Since the historic adoption of UN Security Council Resolution 1325 (2000), the recognition of the important and beneficial role that women play in building sustainable peace has steadily increased. Civil society arguments for women’s inclusion in the formal processes of peacemaking and peacebuilding are bolstered by growing evidence of women’s impact on the ground in unstable and conflict-affected countries. Numerous policymakers and practitioners within the UN and other multi-lateral organizations are publicly acknowledging the value of women in leadership roles. Yet the lack of women in senior positions in the UN, particularly in peacekeeping missions, reflects the reality that significant cultural and institutional impediments remain to women’s entry and advancement within the UN. As a result, there is frustration with the slow pace of progress both inside and outside the system. There are few mechanisms in place to facilitate regular information sharing between the UN and civil society on this issue. Civil society organizations lack understanding about the skills and requirements for high-level positions, the process for selecting candidates, and the best means to nominate qualified experts. Within the UN, there are traditionally few resources and little attention devoted to outreach and communication with organizations that can access qualified female candidates, or to marketing these positions in a way that will attract the best talent.

Combat Integration Reports

 

Combat Integration Handbook: A Leader's Guide to Success

The Combat Integration Handbook is a reference guide for U.S. Army combat arms leaders on how to successfully lead gender integration in their units.

The Handbook exclusively addresses common challenges with gender integration in combat arms units and gives leaders and Soldiers best practices for successfully navigating the change process. This guide comes at an essential time as combat arms units await the assignment of the first combat arms women making their way through their training pipelines.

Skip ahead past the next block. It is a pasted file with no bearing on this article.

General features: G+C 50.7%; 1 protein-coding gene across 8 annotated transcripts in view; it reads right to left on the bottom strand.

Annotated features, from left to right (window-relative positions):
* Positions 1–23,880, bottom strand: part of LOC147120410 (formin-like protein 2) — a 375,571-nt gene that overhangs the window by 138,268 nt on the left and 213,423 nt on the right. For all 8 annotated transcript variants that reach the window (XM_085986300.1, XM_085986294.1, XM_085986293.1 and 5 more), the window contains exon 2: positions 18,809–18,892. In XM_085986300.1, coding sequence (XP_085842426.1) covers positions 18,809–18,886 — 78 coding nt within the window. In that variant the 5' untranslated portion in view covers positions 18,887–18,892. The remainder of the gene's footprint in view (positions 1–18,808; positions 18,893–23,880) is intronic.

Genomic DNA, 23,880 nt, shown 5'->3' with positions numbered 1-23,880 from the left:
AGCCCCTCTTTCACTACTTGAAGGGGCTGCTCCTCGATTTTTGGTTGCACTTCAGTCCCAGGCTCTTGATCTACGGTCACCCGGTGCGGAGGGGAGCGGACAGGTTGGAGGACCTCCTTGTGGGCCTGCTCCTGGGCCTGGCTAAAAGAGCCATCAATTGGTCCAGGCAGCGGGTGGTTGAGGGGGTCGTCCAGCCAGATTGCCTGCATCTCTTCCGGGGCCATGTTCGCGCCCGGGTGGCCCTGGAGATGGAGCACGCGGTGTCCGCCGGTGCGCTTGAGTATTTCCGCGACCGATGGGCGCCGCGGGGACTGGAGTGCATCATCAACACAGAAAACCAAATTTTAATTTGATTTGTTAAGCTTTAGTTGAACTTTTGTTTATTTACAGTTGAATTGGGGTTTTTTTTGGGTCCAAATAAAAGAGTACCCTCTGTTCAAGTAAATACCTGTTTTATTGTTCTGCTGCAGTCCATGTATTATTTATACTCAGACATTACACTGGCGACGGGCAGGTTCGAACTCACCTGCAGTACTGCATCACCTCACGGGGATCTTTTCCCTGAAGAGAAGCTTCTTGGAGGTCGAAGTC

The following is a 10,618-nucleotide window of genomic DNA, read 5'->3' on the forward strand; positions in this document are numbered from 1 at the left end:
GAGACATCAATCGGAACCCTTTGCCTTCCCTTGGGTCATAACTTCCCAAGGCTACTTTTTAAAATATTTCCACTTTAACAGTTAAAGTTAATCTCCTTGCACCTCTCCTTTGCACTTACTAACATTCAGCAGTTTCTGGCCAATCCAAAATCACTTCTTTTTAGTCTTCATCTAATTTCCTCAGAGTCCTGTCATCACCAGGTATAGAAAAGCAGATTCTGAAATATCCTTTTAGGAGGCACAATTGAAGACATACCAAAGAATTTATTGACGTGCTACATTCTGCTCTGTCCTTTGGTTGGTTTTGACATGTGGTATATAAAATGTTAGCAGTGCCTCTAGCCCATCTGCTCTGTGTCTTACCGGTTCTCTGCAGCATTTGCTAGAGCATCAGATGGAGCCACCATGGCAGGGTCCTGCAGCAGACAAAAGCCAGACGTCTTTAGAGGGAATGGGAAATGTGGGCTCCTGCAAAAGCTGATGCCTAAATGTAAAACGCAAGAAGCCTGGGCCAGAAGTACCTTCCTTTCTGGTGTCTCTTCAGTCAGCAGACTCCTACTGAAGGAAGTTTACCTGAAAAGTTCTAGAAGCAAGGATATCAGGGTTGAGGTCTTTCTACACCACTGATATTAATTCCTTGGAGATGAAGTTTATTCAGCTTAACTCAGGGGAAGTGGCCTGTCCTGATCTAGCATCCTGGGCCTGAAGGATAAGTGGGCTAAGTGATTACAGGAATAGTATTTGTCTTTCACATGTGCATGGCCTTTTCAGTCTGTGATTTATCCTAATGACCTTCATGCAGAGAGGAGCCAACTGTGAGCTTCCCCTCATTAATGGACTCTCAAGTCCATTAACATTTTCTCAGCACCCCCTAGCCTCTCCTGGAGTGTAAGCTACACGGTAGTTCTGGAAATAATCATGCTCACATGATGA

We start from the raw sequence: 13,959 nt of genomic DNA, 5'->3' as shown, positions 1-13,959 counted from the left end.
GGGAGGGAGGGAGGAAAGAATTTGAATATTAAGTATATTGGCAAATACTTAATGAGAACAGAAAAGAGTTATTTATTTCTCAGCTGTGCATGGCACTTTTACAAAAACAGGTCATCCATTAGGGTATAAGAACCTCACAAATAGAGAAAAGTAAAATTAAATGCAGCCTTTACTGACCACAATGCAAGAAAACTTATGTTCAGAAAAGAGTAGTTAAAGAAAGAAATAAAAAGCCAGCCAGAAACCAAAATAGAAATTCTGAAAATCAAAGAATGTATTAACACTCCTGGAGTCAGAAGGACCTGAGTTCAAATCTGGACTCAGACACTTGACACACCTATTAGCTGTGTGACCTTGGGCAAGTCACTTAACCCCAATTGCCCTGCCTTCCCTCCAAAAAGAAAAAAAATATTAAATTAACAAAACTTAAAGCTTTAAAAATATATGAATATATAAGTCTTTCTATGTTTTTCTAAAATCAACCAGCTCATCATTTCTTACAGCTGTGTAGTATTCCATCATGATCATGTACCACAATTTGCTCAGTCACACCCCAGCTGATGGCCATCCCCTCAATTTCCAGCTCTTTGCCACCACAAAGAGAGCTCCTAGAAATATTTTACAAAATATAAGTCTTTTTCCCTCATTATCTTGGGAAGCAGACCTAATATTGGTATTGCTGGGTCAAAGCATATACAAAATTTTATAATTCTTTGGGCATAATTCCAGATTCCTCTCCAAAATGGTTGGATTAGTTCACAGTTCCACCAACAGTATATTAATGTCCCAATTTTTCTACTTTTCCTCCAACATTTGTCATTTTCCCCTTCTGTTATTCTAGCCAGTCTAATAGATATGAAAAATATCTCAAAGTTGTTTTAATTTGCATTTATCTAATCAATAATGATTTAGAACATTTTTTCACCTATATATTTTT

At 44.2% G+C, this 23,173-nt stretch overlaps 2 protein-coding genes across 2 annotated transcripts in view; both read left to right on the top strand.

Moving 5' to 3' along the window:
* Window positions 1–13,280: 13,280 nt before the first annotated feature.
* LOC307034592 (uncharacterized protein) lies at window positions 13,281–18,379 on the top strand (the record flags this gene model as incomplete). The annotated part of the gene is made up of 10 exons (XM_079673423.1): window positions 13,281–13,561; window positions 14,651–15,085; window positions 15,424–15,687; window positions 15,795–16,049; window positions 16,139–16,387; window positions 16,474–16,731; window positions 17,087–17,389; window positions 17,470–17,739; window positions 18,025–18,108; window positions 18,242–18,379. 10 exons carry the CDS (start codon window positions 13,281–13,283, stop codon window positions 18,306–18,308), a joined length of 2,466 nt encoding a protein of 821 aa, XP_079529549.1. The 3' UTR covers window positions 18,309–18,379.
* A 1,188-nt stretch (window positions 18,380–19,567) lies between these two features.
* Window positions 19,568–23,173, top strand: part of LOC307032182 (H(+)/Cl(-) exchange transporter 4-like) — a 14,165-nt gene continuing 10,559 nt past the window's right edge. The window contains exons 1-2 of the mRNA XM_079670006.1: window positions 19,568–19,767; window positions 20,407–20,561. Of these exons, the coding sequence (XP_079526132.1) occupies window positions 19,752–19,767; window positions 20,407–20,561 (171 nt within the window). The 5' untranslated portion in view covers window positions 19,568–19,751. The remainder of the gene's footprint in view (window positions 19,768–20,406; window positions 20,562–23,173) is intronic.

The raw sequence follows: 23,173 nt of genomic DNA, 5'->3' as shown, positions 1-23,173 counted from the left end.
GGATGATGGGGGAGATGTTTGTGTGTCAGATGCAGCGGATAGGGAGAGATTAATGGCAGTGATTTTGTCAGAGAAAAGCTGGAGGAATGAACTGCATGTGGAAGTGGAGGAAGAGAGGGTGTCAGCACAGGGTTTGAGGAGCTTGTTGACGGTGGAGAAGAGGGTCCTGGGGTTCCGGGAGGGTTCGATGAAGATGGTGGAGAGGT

Following is an outline of the research that informed the handbook:

  • More than 30 hours of exclusive interviews with Cultural Support Team members, women who were attached to Special Operations units in Afghanistan. More than a half dozen individual interviews with combat arms officers and NCOs.
  • A Working Group of over 20 active duty Army officers and NCOs from across the US Army, who provided experience, input and feedback to the handbook.
  • Raw data from a Maneuver Center of Excellence survey of 816 officers from the Command and General Staff College Intermediate Level Education, which included the officer's views and concerns about women in combat.
  • Historical U.S. Army Studies, current studies on gender integration, partner nation reports on their own gender integration of combat arms and various other military, civilian and academic reports analyzing gender integration in the U.S. military and worldwide.

Although the handbook was created for combat arms units, leaders of all mixed-gender units may find this guide helpful.

In addition to the handbook WIIS provides the following courses to military units:

Leading Change: Integrating Women into Combat Units (1-2 days)

This course provides a brief historical overview, followed by an examination of legal frameworks and policies. It introduces the student to the vast number of research studies that have already been conducted on this topic and it ends with practical methods for leading organizational change in military units. Read more here.

Unbiased Performance Evaluations (2 days)

This training session is designed to: 1) Increase evaluators’ awareness concerning bias, specifically regarding gender and 2) Provide tools to prevent it. Evaluators completing this session will contribute to more objective assessments thereby maintaining performance standards fairly and consistently. Read more here.

For more courses visit the Women, Peace and Security Leadership Program

For more information on WIIS Gender Integration Workshops please email WIIS at CII@wiisglobal.org.

WIPS4Integration of Women in Ground Combat (2015)

Under the 1994 Direct Ground Combat Definition and Assignment Rule, women in the US military were excluded from assignments in which the primary mission was to engage in direct ground combat, and were permitted to be excluded from other assignments in certain circumstances. That policy was rescinded on January 24, 2013, by then-Secretary of Defense Leon Panetta and Chairman of the Joint Chiefs of Staff Martin Dempsey, and the Services were directed to open closed positions and units to women not later than January 1, 2016.

September 28, 2015: All Military Jobs Should Be Open to Women, Including Those in the Marine Corps. No Exceptions

September 28, 2015: Marine Corps Study Analysis

July 2015: Policy Brief - Women in Combat- CSTs

April, 2015: Combat Integration Status Report

January 22, 2015 Combat Integration: A Snapshot Two Years Later

January 1, 2015: Combat Integration: Status Update

 

January 28, 2014: Integration of Women in Ground Combat: A Snap Shot One Year Later